Vision Vancouver Coun. Geoff Meggs’ plan to spend part of his Saturday with some folks at a coffee shop at 13th and Main didn’t go so well.
In fact, Meggs never showed up.
He told Vancouver-Fairview New Democrats in a private email that he would be at 49th Parallel on Main at 2 p.m. As city hall watchers know, Meggs is seeking the NDP nomination for Vancouver-Fairview.
So he wanted to talk issues with people.
But once he got wind of a protest targeting him outside the coffee shop, Meggs changed his plans.
“Rather than subject anybody to a pretty confrontational message, I moved some appointments to another café and just carried on with my day,” he said.
The protest was led by activist/NDPer/COPEr Rand Chatterjee who, along with city hall watcher Joseph Jones and a handful of others from the Citywide Housing Coalition and Renters’ Union showed up with placards. One said “Meggs sells out,” another said “Meggs in the developers’ pocket.”
So what was this all about?
First Meggs: “None of them have asked to meet me. I really think that their activity was more a question of personal harassment than political protest. But, you know, it’s a free country and I don’t really have anything to add to it.”
I contacted Jones and Chatterjee.
Jones, a librarian, got back to me in an email with his “own personal take, not speaking for anyone else.” He identified four main points, including the fact Meggs doesn’t live in Vancouver-Fairview.
I’ve got space for two more points:
- “Meggs deserves the fullest possible backlash for his party’s treatment of Mount Pleasant residents in the public hearing on the Rize Alliance proposal for the property at Main/Broadway/Kingsway, a location immediately to the east of the riding.”
- “In the service of accountability, all possible electoral pressure needs to be brought to bear on an official who so freely asserts that the only meaningful ‘consultation’ is a periodic election that bestows an ensuing right of dictatorship.”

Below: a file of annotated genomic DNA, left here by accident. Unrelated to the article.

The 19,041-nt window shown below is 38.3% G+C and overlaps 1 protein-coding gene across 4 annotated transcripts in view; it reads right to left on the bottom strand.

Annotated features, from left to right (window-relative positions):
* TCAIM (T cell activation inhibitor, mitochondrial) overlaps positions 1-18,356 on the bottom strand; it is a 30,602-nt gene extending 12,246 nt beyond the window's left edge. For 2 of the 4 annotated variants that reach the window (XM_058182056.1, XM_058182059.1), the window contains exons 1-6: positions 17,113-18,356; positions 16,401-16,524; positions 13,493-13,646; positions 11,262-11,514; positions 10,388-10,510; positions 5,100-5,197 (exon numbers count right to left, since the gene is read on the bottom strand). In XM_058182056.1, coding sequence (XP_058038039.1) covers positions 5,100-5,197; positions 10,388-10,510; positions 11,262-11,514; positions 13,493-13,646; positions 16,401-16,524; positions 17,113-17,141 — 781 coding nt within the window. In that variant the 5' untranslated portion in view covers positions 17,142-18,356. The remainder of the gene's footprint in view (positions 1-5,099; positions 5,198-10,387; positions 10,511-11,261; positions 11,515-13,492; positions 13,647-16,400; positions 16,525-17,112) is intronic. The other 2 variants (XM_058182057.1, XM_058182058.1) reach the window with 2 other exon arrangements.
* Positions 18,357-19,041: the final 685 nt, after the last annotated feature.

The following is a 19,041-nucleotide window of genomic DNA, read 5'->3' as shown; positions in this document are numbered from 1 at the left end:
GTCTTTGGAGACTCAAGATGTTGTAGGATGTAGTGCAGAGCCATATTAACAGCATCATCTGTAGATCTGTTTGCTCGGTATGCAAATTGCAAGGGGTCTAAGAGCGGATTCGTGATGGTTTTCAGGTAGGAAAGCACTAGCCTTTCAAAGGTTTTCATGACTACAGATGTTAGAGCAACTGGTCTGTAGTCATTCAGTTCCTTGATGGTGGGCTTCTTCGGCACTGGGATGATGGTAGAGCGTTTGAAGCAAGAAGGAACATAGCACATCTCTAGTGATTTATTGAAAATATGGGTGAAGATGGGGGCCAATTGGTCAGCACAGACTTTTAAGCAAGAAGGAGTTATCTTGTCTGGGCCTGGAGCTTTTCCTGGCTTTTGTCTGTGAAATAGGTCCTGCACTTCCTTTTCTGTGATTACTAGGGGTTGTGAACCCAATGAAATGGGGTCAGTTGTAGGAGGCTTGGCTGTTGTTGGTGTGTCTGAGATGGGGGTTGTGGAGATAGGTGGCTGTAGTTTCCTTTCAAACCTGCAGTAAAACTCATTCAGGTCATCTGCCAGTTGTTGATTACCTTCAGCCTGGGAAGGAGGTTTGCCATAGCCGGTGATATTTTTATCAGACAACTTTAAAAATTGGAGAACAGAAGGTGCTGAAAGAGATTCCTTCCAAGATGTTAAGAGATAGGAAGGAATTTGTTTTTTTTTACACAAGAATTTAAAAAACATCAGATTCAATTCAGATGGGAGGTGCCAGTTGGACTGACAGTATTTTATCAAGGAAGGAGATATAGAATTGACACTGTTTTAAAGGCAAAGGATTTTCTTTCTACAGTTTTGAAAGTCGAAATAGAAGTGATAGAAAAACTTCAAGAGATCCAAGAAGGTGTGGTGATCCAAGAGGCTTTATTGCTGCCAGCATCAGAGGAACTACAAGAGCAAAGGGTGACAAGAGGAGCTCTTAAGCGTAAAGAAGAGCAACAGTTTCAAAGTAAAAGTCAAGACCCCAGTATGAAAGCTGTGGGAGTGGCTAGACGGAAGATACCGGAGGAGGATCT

Chatterjee, who edits video for a living, said the protest wasn’t necessarily targeted at Meggs but his Vision Vancouver party’s policy direction on housing.
He said other Vision councillors can expect the same treatment, although he noted Meggs is the party’s go-to guy for housing and development.
Chatterjee is upset with the Vision council’s push a few years ago to implement the Short Term Incentives for Rental Housing program, which allows development cost levies to be waived for developers.
The program, commonly known as STIR and still continuing, was problematic from “a constitutional standpoint,” he added and went on to cite a section in the Charter that had something to do with allowing levies to be waived if it only translates to affordable housing.
Chatterjee says the STIR program didn’t achieve that.
“They’re building market housing,” he said, noting the high rents for the places.
(Note: In November 2011, I checked with the city on rents for the housing associated with the STIR program. I was told rents were predicted to range from $780 to $1,800 a month).
Meggs on living outside the riding: “I’ve lived in Fairview for most of my life. I’ve lived in the same house now for over 25 years. The only reason I’m outside the boundary is because of the boundary change in 2009.”
Added Meggs: “It’s unfortunate that they feel this is a useful use of their time but there’s nothing I can do about it.”
Meggs will discover Oct. 21 at the NDP’s nomination meeting whether he becomes the party’s candidate for Vancouver-Fairview. So far, only George Heyman, the former B.C. Government and Service Employees’ Union president, announced he will challenge him.
Expect Chatterjee and company to be there.